Three years ago when we had a company trip to Shanghai and Hangzhou, one of our programs was to visit a tea farm at the West Lake Xi Hu, Hangzhou. That place is famous with its unfermented Longjing green tea and after a short teatime session, most of us bought home some tealeaves.
My friend in Beijing who knew our tea farm tour told me after sometimes that the tealeaves we bought must be brought over from anywhere BUT the West Lake. He explained to me that the good grade Xihu tealeaves are quite in demand and available in short supply in the country. They are normally pre-booked before harvest and regular group tourists like us who are not tea hobbyists, wouldn’t be served with the original Xihu tea.
|XiHu Longjing Tea Farm|
If his statement was true, it means that we were cheated right under our noses. Isn’t it bizarre to see the tea farm before your eyes, but later being served tealeaves planted from somewhere else? Could this really happen? But when this happened in China, I couldn’t be certain.
And I was shocked again after reading a headline on an IT magazine of China last month. The investigative report divulged a set of unspoken rules being played and resulted in the cultural collapse in TaoBao, the largest local B2C and C2C e-commerce portal being operated in China. Founded in 2003, TaoBao is owned by a conglomerate Alibaba Group, which based its headquarters in Hangzhou, China, and also the owner of a very successful B2B portal alibaba.com. After they ousted its rival eBay in China, TaoBao e-marketplace grew so big that any e-merchants who want to sell goods online in China have to deal with them and pay substantial fees accordingly.
|Jack Ma &Taobao.com|
However, online tenancy is just the beginning. To prosper further, e-merchants have to gain certain privileges and that is where TaoBao managers come in to assist you, unofficially. You would be “assisted” by the managers to jump queue when you participating in online promotion activities, and/or to make your merchandise more “noticeable” compared to other products and the list goes on.
Or for a naïve new e-merchant, you may receive a call from a stranger who tells you that your products have just been blasted with 10 bad reviews from different “customers”, and he could help you to remove the reviews with a price, specifically, USD50 per review. And for all the ten reviews, he will try to get you a quantity discount. He may further offer you to sign the credit promotion package and guarantee a Diamond for your company goodwill level by posting enough of positive reviews.
The best of all strategies was, TaoBao manager would recommend you to sign up for an agent dedicated to you; a person who has an immense experience dealing with TaoBao, and he would be in charge for all your online matters. He will be charging a fee monthly and the best way is to cut some of your profits from TaoBao. To prosper even more, you may consider offering some stakes or partnership in your company to TaoBao managers (of course, they will use proxy to hold the shares).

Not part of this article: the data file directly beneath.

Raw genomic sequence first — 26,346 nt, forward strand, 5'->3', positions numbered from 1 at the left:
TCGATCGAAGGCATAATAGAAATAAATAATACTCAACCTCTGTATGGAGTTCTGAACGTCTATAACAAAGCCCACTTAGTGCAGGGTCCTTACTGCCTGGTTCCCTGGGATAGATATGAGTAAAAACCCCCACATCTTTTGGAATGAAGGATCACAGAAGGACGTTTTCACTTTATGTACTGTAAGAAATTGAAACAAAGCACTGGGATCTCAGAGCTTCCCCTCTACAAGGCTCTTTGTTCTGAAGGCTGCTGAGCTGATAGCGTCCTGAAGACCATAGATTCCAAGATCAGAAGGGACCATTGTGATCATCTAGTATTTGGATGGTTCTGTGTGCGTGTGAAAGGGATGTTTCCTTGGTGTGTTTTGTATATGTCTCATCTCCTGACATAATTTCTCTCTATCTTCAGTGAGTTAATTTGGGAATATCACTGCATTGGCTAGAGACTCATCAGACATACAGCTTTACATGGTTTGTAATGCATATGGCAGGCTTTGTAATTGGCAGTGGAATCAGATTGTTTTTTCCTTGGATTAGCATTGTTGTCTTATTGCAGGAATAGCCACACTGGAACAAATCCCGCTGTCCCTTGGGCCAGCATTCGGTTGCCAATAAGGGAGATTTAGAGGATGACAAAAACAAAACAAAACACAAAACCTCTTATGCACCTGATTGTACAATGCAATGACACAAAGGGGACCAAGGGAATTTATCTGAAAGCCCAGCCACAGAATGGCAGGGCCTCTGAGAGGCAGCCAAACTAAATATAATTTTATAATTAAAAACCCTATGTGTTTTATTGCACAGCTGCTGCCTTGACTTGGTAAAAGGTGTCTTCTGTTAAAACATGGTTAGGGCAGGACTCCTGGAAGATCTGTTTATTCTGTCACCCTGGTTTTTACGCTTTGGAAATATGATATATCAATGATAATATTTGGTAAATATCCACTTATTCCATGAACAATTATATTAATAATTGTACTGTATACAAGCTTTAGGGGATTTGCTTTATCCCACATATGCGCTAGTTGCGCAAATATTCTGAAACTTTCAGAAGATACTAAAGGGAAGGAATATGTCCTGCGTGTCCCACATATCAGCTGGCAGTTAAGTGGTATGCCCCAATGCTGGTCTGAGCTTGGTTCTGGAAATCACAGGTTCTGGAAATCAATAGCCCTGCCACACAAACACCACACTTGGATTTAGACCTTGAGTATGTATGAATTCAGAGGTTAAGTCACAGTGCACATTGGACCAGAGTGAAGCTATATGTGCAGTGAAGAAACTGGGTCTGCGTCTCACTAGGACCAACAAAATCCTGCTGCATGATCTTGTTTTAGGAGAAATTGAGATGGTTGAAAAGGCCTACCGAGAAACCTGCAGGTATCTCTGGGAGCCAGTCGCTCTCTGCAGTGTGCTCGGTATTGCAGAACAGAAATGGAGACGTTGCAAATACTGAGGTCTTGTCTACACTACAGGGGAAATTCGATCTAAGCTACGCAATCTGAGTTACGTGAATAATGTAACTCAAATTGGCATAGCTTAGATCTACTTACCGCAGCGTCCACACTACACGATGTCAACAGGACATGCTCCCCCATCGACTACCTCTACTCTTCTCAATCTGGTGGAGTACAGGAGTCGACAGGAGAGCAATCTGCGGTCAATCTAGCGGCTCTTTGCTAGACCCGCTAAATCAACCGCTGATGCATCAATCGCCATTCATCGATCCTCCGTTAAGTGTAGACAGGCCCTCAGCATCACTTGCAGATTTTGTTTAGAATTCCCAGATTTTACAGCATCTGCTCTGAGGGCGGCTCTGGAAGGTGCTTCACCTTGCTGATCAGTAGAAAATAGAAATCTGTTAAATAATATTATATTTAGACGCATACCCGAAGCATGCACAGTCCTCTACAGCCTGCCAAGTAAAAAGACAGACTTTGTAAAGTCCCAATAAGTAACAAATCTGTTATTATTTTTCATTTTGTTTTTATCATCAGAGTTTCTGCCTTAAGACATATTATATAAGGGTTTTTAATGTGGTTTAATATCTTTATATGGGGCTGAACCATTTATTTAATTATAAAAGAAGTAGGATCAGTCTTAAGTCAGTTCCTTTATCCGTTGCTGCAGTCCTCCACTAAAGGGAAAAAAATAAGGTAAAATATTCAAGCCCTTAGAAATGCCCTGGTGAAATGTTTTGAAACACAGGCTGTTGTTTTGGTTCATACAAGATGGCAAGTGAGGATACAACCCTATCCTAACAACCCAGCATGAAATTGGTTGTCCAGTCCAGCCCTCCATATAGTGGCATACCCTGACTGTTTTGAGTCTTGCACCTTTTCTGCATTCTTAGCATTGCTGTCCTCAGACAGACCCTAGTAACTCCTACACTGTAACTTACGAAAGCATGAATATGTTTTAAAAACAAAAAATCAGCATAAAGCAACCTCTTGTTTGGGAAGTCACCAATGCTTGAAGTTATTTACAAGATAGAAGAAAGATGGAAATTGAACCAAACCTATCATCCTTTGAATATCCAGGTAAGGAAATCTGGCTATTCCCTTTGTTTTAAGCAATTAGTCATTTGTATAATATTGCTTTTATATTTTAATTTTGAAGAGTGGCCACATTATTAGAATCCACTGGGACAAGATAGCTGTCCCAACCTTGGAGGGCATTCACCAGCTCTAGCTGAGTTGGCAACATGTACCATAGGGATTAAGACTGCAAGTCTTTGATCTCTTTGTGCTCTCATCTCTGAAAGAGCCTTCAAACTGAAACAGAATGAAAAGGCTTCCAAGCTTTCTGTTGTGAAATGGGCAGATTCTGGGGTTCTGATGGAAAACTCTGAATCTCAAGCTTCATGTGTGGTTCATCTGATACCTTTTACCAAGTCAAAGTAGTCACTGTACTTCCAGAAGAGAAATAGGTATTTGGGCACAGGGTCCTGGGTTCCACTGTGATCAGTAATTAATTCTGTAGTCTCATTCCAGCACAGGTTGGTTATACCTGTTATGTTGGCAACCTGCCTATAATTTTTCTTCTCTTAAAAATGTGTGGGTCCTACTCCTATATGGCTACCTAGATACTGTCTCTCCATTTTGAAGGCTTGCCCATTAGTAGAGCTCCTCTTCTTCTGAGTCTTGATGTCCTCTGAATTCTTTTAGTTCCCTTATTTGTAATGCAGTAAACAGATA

The periodical further observes, “Every evening, some luxury cars owned by e-merchants would stop by at Alibaba Group’s headquarters to pick up some managers to be entertained at nightclubs and bars in Hangzhou.”
The unspoken rules are becoming an open secret. No matter how drastic the actions taken by Alibaba boss, Mr. Jack Ma, to fire the top and middle executives from time to time, the sleazy activities continued.
TaoBao’s problem was not exceptional, because corruption always involves two willing parties. If fraud is a norm, the entire society has to be blamed. The Biweekly concludes, TaoBao is entrapped in such a quagmire, and predict if the corruptive culture persists, it will backfire one day; but if Taobao does clean up the mess, it will jeopardize its current business.
In fact, if we study modern history of China, we would know that the decade-long Cultural Revolution from 1966 through 1976 has vastly destroyed good values of the nation. To restore the missing values in human nature, experts estimate, it takes generations.
|The Red Guard march in The Cultural Revolution |
The idea is quite absurd to the outside world. When Yahoo! new CEO Scott Thompson had to step down after a resume discrepancy scandal, we saw how the Chairman of Alibaba Group, Mr. Jack Ma still standing strong even when he span off and swallowed up the company’s payment business AliPay without the knowledge of any key shareholders, including Yahoo! Inc. With this, we have no more doubt as to why TaoBao suffered a cultural collapse.
And for a country or a corporate that has no Cultural Revolution to blame, we have to bear in mind, a fish rots from the head down.
by Teh Hon Seng, CEO, FingerTec HQ